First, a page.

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Bloodsport: When Ruthless Dealmakers, Shrewd Ideologues, and Brawling Lawyers Toppled the Corporate Establishment by Robert Teitelman

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Chapter One

ADOLF BERLE AND THE DEBATE OVER TAKEOVERS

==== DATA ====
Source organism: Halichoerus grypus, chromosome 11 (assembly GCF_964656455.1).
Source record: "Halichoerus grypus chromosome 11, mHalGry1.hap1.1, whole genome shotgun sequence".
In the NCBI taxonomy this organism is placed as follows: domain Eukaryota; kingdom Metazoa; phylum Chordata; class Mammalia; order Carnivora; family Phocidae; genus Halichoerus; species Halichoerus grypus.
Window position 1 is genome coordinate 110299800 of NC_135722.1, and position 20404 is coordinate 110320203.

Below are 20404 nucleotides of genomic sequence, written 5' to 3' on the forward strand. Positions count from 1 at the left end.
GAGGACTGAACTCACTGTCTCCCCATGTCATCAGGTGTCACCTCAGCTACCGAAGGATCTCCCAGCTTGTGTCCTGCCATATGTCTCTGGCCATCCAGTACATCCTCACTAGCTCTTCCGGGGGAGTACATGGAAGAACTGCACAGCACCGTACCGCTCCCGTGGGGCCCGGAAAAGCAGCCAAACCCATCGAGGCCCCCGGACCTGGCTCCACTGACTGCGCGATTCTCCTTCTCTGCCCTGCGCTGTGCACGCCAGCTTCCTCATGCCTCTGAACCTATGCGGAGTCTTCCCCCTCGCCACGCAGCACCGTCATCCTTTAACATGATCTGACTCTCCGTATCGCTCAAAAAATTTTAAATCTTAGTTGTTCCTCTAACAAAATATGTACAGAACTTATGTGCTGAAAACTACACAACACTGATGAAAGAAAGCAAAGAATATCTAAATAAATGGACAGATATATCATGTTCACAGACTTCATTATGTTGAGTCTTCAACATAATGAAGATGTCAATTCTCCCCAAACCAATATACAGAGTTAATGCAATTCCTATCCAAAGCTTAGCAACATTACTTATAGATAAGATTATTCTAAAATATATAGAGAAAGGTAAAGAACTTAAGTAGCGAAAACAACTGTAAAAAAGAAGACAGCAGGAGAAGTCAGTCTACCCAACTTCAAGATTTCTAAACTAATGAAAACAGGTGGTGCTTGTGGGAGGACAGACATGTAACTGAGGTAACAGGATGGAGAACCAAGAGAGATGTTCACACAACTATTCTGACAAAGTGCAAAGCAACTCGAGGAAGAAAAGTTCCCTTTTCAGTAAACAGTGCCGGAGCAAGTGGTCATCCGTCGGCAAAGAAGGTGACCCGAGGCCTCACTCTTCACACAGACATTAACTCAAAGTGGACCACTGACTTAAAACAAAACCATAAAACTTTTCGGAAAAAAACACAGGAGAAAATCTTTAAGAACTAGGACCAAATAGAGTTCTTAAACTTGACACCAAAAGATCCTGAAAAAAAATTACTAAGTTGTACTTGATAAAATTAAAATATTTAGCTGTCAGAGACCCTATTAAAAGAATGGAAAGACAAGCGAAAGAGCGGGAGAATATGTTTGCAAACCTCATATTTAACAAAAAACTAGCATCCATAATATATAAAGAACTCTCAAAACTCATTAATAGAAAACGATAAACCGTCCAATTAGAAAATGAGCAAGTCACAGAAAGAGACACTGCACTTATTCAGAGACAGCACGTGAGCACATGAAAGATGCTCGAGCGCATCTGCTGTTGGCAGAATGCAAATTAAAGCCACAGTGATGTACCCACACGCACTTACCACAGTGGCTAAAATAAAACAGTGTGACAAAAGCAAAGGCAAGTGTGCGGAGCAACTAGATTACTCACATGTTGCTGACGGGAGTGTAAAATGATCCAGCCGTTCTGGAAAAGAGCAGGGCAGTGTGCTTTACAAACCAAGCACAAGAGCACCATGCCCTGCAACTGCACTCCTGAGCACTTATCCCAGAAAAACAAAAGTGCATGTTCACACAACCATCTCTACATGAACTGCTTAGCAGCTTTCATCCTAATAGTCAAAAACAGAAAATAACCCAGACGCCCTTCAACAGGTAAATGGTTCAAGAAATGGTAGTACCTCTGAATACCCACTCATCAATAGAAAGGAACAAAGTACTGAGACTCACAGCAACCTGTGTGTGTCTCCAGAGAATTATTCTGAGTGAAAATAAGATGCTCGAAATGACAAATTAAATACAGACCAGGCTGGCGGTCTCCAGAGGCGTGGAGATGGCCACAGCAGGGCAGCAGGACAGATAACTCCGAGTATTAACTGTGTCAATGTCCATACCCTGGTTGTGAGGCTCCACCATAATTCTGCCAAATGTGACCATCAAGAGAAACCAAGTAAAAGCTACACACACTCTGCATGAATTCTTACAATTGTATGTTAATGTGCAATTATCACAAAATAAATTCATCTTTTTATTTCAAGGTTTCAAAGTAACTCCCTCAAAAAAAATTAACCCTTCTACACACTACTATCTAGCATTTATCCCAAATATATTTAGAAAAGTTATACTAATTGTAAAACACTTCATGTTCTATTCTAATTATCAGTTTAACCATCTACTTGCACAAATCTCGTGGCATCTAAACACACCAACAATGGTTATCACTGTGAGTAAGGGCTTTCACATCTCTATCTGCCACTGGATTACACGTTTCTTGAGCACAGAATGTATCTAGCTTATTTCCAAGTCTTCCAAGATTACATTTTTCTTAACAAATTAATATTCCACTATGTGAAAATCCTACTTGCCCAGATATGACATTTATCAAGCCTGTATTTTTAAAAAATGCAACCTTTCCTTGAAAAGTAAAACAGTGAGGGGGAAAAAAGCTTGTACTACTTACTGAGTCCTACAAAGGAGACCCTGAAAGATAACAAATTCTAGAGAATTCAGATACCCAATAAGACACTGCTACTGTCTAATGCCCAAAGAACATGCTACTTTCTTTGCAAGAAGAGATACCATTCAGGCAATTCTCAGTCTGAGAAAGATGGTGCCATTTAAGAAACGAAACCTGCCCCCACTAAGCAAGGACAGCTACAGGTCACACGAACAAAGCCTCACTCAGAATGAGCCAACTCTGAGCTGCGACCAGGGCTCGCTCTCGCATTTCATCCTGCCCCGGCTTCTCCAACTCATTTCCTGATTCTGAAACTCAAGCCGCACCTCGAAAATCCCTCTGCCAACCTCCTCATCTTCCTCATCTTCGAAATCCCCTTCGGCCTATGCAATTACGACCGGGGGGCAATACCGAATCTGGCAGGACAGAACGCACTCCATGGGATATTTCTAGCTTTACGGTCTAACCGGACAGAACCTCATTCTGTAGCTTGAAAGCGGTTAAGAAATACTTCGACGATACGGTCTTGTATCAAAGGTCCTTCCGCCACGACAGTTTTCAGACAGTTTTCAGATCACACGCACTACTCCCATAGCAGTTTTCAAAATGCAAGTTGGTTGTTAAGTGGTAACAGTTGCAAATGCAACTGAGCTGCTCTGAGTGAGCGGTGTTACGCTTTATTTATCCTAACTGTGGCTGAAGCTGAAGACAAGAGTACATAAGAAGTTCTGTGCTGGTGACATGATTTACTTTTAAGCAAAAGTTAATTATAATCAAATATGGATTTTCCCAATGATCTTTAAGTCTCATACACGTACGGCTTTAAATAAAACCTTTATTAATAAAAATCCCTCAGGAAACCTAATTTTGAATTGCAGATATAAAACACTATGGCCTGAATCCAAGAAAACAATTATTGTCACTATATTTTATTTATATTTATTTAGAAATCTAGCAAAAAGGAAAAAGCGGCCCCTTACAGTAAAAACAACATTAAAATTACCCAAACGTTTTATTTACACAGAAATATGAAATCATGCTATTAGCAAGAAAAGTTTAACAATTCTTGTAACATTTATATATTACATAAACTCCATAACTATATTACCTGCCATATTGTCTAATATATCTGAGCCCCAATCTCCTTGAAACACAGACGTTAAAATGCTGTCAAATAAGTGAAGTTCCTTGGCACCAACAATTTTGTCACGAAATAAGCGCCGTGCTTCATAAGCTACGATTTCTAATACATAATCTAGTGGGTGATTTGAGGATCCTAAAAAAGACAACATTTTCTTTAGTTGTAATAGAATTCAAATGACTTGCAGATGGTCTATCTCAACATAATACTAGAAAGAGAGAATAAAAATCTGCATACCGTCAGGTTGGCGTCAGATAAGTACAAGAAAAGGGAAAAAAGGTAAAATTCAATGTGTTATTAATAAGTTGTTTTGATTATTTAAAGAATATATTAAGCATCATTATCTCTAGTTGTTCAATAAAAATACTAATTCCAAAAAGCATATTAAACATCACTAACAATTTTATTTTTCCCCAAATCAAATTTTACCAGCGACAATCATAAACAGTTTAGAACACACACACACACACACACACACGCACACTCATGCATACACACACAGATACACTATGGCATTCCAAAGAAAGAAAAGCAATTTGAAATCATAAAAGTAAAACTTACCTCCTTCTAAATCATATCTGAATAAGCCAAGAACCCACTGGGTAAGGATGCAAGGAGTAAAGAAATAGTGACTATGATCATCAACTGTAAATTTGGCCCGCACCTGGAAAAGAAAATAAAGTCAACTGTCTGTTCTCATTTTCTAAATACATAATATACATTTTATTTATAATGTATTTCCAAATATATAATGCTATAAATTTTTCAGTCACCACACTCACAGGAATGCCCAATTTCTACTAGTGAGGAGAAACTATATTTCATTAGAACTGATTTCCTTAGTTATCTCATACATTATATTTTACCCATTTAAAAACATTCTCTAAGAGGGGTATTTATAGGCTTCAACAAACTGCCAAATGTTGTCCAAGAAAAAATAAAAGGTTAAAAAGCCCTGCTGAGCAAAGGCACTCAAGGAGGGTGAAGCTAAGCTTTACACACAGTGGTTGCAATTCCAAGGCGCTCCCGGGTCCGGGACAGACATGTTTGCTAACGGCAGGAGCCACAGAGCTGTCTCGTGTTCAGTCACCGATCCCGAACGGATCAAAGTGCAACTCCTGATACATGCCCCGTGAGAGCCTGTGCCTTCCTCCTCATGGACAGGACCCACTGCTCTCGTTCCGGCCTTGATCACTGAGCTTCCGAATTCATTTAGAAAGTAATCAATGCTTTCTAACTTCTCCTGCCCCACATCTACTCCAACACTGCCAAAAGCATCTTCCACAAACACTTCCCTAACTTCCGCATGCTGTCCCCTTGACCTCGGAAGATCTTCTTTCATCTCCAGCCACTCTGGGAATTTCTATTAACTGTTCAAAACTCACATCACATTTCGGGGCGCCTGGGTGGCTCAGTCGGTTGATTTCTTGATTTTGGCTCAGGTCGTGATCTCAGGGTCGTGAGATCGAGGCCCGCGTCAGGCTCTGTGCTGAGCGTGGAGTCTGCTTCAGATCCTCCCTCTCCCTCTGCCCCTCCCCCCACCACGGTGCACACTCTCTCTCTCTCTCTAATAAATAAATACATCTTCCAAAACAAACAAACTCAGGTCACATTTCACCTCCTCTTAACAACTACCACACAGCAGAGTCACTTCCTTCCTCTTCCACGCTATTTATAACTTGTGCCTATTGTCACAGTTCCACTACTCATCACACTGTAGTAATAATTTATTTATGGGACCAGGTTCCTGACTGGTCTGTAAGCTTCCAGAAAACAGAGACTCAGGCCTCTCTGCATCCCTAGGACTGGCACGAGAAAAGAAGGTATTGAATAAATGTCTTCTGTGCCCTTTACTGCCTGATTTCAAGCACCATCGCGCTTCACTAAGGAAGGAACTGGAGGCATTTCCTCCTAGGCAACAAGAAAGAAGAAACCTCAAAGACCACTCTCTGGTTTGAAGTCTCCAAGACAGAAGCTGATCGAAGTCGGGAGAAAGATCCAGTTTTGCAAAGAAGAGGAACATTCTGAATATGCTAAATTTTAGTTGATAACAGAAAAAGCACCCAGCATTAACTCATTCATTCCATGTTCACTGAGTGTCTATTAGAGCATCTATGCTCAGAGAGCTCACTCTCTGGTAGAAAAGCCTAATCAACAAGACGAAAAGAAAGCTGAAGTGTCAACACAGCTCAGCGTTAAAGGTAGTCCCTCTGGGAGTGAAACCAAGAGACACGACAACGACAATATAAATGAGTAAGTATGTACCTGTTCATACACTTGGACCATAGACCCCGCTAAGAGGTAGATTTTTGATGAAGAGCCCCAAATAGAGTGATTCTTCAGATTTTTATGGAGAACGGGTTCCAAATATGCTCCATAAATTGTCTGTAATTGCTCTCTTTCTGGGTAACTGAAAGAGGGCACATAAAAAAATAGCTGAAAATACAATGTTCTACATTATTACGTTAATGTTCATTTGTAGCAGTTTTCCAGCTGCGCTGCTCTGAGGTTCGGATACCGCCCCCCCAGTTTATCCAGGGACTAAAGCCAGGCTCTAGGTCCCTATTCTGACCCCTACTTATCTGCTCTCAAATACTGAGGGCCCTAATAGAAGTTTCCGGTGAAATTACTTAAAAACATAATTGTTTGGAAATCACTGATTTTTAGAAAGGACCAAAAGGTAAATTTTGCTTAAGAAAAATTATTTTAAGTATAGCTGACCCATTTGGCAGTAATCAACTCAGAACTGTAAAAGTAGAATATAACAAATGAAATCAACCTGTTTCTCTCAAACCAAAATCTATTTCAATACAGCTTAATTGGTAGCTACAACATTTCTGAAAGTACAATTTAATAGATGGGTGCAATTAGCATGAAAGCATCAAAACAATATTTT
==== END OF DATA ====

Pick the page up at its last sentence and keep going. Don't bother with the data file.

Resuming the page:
MANHATTAN, 1956. THE trip uptown wasn’t long but it was heavy with meaning. Newly minted New York University law grad Martin “Marty” Lipton clattered north on the IRT to meet—to work with—Columbia University Law School’s Adolf A. Berle, Jr. This was a big moment for the then-lanky Lipton.1 At twenty-five he was bright, ambitious, if unknown—the son of a garment-factory manager from Jersey City and a graduate of that “Jewish” law school, New York University, with hopes of an academic legal career. Berle, on the other hand, at sixty-three, was an intimate of presidents, a commanding figure of the Protestant and liberal establishment: short, slim, fast-talking, dapper in a double-breasted suit. ...

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